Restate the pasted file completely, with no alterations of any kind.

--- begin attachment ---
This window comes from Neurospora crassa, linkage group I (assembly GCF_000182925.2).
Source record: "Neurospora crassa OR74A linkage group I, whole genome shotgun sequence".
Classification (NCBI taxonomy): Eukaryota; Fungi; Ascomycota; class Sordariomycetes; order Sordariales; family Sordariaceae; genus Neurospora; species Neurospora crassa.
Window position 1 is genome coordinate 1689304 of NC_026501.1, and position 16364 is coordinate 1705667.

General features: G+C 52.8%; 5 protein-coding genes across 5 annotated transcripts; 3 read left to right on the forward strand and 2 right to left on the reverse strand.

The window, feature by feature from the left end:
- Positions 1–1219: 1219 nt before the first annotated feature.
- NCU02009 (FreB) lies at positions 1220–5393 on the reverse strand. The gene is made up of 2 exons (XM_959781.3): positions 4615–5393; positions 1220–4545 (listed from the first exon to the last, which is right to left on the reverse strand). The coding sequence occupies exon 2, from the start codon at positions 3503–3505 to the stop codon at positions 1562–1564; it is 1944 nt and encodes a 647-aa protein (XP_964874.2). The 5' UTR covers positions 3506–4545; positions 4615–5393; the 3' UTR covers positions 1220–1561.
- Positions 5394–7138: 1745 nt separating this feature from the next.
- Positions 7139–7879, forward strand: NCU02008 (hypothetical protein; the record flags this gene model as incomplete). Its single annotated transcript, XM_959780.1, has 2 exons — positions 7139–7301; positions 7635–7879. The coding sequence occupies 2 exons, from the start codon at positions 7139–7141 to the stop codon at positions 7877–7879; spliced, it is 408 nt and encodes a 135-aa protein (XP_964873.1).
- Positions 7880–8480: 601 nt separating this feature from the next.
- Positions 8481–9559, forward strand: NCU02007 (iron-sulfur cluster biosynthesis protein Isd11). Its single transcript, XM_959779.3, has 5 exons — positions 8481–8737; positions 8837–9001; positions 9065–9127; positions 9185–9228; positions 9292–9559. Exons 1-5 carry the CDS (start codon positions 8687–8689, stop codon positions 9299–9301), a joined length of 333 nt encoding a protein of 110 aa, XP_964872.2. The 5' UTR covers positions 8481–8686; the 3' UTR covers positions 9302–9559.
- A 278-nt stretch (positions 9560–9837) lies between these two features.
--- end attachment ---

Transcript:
This window comes from Neurospora crassa, linkage group I (assembly GCF_000182925.2).
Source record: "Neurospora crassa OR74A linkage group I, whole genome shotgun sequence".
Classification (NCBI taxonomy): Eukaryota; Fungi; Ascomycota; class Sordariomycetes; order Sordariales; family Sordariaceae; genus Neurospora; species Neurospora crassa.
Window position 1 is genome coordinate 1689304 of NC_026501.1, and position 16364 is coordinate 1705667.

General features: G+C 52.8%; 5 protein-coding genes across 5 annotated transcripts; 3 read left to right on the forward strand and 2 right to left on the reverse strand.

The window, feature by feature from the left end:
- Positions 1–1219: 1219 nt before the first annotated feature.
- NCU02009 (FreB) lies at positions 1220–5393 on the reverse strand. The gene is made up of 2 exons (XM_959781.3): positions 4615–5393; positions 1220–4545 (listed from the first exon to the last, which is right to left on the reverse strand). The coding sequence occupies exon 2, from the start codon at positions 3503–3505 to the stop codon at positions 1562–1564; it is 1944 nt and encodes a 647-aa protein (XP_964874.2). The 5' UTR covers positions 3506–4545; positions 4615–5393; the 3' UTR covers positions 1220–1561.
- Positions 5394–7138: 1745 nt separating this feature from the next.
- Positions 7139–7879, forward strand: NCU02008 (hypothetical protein; the record flags this gene model as incomplete). Its single annotated transcript, XM_959780.1, has 2 exons — positions 7139–7301; positions 7635–7879. The coding sequence occupies 2 exons, from the start codon at positions 7139–7141 to the stop codon at positions 7877–7879; spliced, it is 408 nt and encodes a 135-aa protein (XP_964873.1).
- Positions 7880–8480: 601 nt separating this feature from the next.
- Positions 8481–9559, forward strand: NCU02007 (iron-sulfur cluster biosynthesis protein Isd11). Its single transcript, XM_959779.3, has 5 exons — positions 8481–8737; positions 8837–9001; positions 9065–9127; positions 9185–9228; positions 9292–9559. Exons 1-5 carry the CDS (start codon positions 8687–8689, stop codon positions 9299–9301), a joined length of 333 nt encoding a protein of 110 aa, XP_964872.2. The 5' UTR covers positions 8481–8686; the 3' UTR covers positions 9302–9559.
- A 278-nt stretch (positions 9560–9837) lies between these two features.